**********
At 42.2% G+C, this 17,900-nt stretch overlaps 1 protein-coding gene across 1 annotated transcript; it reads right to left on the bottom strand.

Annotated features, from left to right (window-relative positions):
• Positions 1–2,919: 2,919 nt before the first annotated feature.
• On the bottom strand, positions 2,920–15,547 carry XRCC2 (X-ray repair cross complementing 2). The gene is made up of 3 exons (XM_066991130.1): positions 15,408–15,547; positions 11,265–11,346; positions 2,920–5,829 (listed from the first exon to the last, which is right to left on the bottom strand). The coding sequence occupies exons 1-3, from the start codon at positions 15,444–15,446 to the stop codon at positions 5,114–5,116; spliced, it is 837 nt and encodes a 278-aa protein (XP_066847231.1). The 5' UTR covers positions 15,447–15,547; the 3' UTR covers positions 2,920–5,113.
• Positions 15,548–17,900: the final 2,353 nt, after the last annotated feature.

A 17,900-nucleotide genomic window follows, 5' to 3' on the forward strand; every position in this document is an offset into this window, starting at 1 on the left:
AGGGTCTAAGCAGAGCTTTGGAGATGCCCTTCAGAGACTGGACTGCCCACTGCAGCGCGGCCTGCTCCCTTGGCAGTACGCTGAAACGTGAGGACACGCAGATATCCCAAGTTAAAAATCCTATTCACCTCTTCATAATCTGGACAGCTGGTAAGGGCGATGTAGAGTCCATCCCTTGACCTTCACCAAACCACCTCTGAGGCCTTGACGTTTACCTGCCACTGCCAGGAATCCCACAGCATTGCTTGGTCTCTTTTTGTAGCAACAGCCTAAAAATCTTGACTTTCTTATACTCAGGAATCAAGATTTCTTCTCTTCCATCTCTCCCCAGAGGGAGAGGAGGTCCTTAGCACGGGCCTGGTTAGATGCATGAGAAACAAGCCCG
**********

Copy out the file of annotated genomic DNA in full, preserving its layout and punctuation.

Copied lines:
At 42.2% G+C, this 17,900-nt stretch overlaps 1 protein-coding gene across 1 annotated transcript; it reads right to left on the bottom strand.

Annotated features, from left to right (window-relative positions):
• Positions 1–2,919: 2,919 nt before the first annotated feature.
• On the bottom strand, positions 2,920–15,547 carry XRCC2 (X-ray repair cross complementing 2). The gene is made up of 3 exons (XM_066991130.1): positions 15,408–15,547; positions 11,265–11,346; positions 2,920–5,829 (listed from the first exon to the last, which is right to left on the bottom strand). The coding sequence occupies exons 1-3, from the start codon at positions 15,444–15,446 to the stop codon at positions 5,114–5,116; spliced, it is 837 nt and encodes a 278-aa protein (XP_066847231.1). The 5' UTR covers positions 15,447–15,547; the 3' UTR covers positions 2,920–5,113.
• Positions 15,548–17,900: the final 2,353 nt, after the last annotated feature.

A 17,900-nucleotide genomic window follows, 5' to 3' on the forward strand; every position in this document is an offset into this window, starting at 1 on the left:
AGGGTCTAAGCAGAGCTTTGGAGATGCCCTTCAGAGACTGGACTGCCCACTGCAGCGCGGCCTGCTCCCTTGGCAGTACGCTGAAACGTGAGGACACGCAGATATCCCAAGTTAAAAATCCTATTCACCTCTTCATAATCTGGACAGCTGGTAAGGGCGATGTAGAGTCCATCCCTTGACCTTCACCAAACCACCTCTGAGGCCTTGACGTTTACCTGCCACTGCCAGGAATCCCACAGCATTGCTTGGTCTCTTTTTGTAGCAACAGCCTAAAAATCTTGACTTTCTTATACTCAGGAATCAAGATTTCTTCTCTTCCATCTCTCCCCAGAGGGAGAGGAGGTCCTTAGCACGGGCCTGGTTAGATGCATGAGAAACAAGCCCG